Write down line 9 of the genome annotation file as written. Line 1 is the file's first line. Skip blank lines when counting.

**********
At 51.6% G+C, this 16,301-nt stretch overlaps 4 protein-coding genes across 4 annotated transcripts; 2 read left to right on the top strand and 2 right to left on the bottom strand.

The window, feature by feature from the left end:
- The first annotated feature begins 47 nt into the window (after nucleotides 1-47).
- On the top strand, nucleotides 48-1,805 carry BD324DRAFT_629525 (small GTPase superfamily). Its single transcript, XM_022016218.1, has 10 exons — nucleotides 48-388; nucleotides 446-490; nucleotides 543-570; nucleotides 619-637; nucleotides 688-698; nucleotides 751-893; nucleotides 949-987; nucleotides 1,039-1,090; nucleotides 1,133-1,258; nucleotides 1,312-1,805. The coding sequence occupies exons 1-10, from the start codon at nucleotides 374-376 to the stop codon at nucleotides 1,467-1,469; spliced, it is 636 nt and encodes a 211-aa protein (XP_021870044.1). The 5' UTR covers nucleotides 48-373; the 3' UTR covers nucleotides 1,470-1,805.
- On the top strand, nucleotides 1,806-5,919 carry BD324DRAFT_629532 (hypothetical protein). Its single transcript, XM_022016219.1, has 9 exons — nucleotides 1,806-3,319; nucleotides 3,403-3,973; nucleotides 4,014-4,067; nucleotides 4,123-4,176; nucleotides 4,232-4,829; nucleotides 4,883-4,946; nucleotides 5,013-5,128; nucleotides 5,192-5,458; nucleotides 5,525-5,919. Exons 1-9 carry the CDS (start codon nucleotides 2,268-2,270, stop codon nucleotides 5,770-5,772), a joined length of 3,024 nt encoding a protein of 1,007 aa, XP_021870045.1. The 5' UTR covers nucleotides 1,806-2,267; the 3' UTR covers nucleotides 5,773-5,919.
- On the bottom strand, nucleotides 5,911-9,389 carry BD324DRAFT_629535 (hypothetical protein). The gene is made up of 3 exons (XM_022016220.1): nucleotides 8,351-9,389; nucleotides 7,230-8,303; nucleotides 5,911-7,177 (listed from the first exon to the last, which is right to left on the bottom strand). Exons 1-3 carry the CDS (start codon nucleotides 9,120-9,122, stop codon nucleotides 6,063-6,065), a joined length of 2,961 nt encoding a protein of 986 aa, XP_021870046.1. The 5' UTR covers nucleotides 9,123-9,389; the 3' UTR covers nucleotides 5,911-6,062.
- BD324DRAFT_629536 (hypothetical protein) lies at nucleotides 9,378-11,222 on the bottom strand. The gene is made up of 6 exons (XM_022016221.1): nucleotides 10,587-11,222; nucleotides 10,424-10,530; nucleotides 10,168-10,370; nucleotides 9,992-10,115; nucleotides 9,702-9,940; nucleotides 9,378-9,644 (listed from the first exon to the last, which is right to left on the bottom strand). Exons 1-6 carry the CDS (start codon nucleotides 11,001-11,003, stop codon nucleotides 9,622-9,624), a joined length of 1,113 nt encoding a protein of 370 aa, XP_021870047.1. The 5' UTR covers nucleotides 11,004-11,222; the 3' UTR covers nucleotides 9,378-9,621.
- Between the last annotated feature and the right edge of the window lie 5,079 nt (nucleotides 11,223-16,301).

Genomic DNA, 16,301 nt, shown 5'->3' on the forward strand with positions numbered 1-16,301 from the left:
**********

Genomic DNA, 16,301 nt, shown 5'->3' on the forward strand with positions numbered 1-16,301 from the left: